The Hill’s latest update on the DISCLOSE Act includes comments by Senator Brown.
Two Democrats, Sens. Dianne Feinstein (Calif.) and Frank Lautenberg (N.J.), have criticized the legislation over compromises made to get it through the House. And a key Republican, Sen. Scott Brown (Mass.), told The Hill on Thursday that pushing a campaign finance bill through Congress right before an election would be “inappropriate.”
The Times has more on what’s next.
Senate Republicans control enough votes to filibuster the measure, and given the tense climate of a midterm election year, it is not clear that Senate Democrats will have the stomach for a protracted fight.
The Times editorial page urges Senate approval.
The measure, sponsored by Representative Chris Van Hollen, a Democrat of Maryland, also would put restrictions on campaign spending by major government contractors and foreign controlled companies. Ideally, it should not have been freighted with exceptions for the National Rifle Association and other large nonprofit groups that exercised last-minute arm-twisting. But the disclosure provisions remain strong and have the blessing of good-government watchdogs like the League of Women Voters.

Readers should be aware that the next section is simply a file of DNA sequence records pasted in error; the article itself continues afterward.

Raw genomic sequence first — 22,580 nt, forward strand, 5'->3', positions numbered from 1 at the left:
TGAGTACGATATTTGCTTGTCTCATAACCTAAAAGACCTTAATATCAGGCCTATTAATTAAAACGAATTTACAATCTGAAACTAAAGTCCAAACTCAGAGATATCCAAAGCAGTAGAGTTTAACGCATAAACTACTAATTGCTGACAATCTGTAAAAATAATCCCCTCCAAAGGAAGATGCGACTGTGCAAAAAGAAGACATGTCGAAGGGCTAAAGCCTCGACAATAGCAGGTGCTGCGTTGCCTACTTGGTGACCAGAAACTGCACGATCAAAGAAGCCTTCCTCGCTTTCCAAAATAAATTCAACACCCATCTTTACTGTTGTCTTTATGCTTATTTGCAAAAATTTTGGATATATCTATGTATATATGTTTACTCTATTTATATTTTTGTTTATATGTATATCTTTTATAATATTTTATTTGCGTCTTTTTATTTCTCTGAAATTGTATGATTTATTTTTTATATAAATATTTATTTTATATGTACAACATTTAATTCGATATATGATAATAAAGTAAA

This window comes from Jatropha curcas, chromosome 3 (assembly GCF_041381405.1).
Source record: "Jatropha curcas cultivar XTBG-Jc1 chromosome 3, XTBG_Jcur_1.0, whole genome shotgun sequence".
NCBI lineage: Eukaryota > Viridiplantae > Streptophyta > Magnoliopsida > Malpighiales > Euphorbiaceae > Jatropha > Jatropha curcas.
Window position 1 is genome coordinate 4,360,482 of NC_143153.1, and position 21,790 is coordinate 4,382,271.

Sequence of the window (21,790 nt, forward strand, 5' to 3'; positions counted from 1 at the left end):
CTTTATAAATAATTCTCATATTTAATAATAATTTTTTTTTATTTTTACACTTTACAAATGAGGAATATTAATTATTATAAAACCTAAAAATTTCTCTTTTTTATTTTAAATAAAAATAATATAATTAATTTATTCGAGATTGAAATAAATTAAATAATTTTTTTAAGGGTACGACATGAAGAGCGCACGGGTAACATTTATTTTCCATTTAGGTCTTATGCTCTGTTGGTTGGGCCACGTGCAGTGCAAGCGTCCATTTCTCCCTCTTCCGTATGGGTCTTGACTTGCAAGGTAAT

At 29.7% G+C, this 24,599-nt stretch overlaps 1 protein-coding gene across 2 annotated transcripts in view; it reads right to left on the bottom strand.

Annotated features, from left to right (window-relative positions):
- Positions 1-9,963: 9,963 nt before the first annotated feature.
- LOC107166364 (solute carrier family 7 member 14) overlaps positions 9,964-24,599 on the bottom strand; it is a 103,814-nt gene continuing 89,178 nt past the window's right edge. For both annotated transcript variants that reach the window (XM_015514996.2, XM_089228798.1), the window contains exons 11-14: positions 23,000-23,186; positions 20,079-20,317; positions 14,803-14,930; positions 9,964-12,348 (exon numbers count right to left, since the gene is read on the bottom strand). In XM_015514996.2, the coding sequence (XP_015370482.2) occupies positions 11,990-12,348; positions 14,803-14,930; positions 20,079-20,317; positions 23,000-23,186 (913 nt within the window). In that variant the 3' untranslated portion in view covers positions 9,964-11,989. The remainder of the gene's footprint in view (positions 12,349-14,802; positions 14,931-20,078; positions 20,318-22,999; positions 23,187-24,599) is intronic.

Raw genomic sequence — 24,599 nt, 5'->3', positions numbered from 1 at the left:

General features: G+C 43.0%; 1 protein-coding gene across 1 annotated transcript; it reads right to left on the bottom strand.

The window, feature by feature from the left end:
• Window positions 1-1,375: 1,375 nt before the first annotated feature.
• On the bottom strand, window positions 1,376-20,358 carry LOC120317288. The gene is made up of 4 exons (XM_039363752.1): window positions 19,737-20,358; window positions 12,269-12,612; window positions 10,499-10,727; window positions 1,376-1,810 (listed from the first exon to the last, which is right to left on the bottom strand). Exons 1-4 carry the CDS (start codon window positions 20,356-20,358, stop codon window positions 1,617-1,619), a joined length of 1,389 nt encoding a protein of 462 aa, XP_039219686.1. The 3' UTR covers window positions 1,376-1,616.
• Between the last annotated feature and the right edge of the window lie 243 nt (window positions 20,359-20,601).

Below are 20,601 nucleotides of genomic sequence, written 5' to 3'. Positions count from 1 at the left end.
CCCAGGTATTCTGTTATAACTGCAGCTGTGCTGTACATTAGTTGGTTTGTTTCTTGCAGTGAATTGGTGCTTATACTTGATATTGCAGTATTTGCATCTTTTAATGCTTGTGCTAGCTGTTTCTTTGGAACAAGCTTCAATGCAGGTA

The Post notes the bill’s uncertain future here.
But while Reid and Schumer committed “to working tirelessly for Senate consideration of the House-passed bill,” they offered no firm promise that the measure would ever hit the floor of their chamber. The Senate version has 50 co-sponsors and it’s not clear whether the 60 votes necessary to overcome a certain GOP filibuster could be mustered.